Guilty Pleasures II

21 06 2010

GG fans may recall an earlier Guilty Pleasures post, where I featured some of my more favorite songs that I am a bit ashamed to admit make it on my playlists. Well, the post was quite popular so I’m bringing it back for a second installment. It may even become a quasi-regular feature on The GG, so look for future editions. As stated in the original post, many of these are not necessarily anything to hang your head about. In fact, many people will give me flak for listing them but I know you’ll agree that these songs don’t exactly exude cool despite being great in their own right.

The first one is from Steely Dan. It’s their 1972 release “Dirty Work” from the album Can’t Buy A Thrill. Although the song was never officially considered a “hit”, it has always been hugely popular among Steely Dan fans. In my mind it’s a classic but it often raises a few eyebrows when it pops up on one of my mixes.

This one is Hall & Oates’ fourth #1 hit from 1981 “I Can’t Go For That (No Can Do)”. It’s a song I really do love but I think with one glance at this video you will see why I have a hard time admitting that to the world.

The Doobie Brothers’ “Taking It To The Streets” was released in 1976. It was their first to feature Michael McDonald on lead vocals. The original leader, Tom Johnston, was forced to take a lesser role due to stomach ulcers. McDonald was a Steely Dan “graduate”, who initially was reluctant to join the band. Thankfully he accepted the gig as his contribution has lead to some great music.

This King Harvest song, “Dancing in the Moonlight”, was released as a single in 1973 and reached as high as #13 on the charts. It’s a great song but is very much soft rock… even for this bunch of songs which all seem to fall in that category. The wurlitzer electric piano is a nice touch that gives the song a sweet, mellow sound.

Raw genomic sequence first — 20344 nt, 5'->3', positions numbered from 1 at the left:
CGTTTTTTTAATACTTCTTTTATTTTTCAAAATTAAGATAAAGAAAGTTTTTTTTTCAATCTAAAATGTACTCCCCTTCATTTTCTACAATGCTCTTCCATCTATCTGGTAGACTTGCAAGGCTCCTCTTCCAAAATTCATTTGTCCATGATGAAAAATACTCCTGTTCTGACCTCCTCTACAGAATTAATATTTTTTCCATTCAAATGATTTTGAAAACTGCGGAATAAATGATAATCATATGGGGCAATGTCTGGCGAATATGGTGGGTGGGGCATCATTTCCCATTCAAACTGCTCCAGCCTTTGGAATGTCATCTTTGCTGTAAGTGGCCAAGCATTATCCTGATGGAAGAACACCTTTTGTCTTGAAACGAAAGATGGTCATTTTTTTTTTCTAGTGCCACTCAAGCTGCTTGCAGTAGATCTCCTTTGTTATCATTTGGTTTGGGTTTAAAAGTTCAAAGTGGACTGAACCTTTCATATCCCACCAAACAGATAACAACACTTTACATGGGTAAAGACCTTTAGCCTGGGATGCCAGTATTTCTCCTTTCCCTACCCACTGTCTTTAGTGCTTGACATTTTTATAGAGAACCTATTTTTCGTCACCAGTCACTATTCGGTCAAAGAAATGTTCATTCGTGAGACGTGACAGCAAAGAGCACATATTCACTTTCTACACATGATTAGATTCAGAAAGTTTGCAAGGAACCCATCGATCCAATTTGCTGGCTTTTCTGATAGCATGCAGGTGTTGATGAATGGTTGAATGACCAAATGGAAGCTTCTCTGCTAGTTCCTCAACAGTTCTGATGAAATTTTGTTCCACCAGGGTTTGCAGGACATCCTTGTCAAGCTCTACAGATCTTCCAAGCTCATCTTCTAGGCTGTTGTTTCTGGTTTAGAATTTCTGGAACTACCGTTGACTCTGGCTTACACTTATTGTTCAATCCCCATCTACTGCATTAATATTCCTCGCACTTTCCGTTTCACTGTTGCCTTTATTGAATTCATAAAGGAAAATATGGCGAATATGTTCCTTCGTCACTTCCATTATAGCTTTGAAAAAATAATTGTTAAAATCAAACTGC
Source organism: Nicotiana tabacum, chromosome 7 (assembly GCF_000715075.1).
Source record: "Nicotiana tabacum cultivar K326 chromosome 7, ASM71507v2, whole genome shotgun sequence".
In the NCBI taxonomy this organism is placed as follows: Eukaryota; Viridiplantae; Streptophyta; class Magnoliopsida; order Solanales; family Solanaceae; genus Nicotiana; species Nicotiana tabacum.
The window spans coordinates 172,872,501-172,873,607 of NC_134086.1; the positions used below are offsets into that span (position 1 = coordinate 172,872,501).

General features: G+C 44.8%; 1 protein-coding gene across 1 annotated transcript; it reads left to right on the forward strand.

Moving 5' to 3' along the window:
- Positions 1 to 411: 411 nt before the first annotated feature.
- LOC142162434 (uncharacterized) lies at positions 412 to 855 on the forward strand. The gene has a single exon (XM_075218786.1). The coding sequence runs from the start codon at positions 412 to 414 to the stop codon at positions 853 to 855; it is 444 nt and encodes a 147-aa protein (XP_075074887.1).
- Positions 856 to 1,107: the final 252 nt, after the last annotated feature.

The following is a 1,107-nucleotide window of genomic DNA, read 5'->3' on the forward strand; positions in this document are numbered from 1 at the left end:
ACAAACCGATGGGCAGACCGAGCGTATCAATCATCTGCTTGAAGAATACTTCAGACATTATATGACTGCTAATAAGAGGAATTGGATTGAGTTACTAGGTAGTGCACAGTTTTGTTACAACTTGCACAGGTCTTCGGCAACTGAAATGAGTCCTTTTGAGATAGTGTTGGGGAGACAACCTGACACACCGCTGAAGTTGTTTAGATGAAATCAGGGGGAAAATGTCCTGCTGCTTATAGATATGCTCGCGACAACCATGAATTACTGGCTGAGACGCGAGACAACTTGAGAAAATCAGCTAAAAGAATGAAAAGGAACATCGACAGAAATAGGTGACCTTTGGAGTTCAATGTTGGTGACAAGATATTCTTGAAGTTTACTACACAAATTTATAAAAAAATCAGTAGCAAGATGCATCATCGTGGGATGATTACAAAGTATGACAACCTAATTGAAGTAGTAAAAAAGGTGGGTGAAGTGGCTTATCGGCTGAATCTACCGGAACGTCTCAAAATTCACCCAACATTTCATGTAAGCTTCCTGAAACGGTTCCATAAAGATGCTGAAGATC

Any GG fan should know that I love Steve Winwood, especially his earlier works with The Spencer Davis Group, Traffic and Blind Faith. Much of his solo work is very light but the guy is a musician’s musician, playing 13 instruments. Not only does he play 13 instruments, ranging from guitar to keyboards to drums to horns, but he plays them all really well, plus he’s a superb singer. As evidenced by his extensive catalog he’s certainly no slouch of a songwriter either. “Higher Love” was a 1986 #1 that, despite being a little dated in it’s sound aesthetic, is still a great song. Again, not one I would to blast from my car stereo but I enjoy it every time.

There’s something about this next one that I really do like. It’s Looking Glass’ “Brandy (You’re A Fine Girl)”. This was a true one-hit-wonder from 1972 that will probably live on as a 70’s pop classic in the realm of Mungo Jerry’s “In The Summertime” or Seal’s & Croft’s “Summer Breeze”. Despite being extremely “sugar-coated” for pop audiences, they stand the test of time and even epitomize the pop sensibilities of that era.

Paul Simon’s “You Can Call Me Al” is clearly a good song from his wildly popular 1986 release Graceland but it’s so hard to take it seriously, especially with this Chevy Chase video (although I secretly love it). Yea, it has a great hook riff and the chorus is fantastic but for a guy who has such a large and impressive catalog it often it played on way too many Adult Contemporary radio stations, which are now essentially considered synonymous with Muszak… basically, it’s something you would hear while at a shopping mall.  On a side note, there is a really great bassline in this tune from African bassist Bakithi Kumalo. In a master class, I once heard Bakithi tell a story about how we was just messing around in the studio and the engineer liked what he heard so he recorded him to use it as a solo section. However, in order to create a complete resolve he had to take the last bar of the phrase and double it up, then reversed that newly added bar. The result is makes for a really cool effect that still makes me wonder how he plays it live. You can hear it at about 3 mins and 45 secs into the piece.


More info on Steely Dan

More info on Can’t Buy A Thrill

More info on Hall & Oates

More info on “I Can’t Go For That (No Can Do)”

More info on The Doobie Brothers

More info on “Taking It To The Streets”

More info on King Harvest

More info on “Dancing In The Moonlight”

More info on Steve Winwood

More info on “Higher Love”

More info on Looking Glass

More info on “Brandy (You’re A Fine Girl)”

More info on Paul Simon

More info on “You Can Call Me Al”


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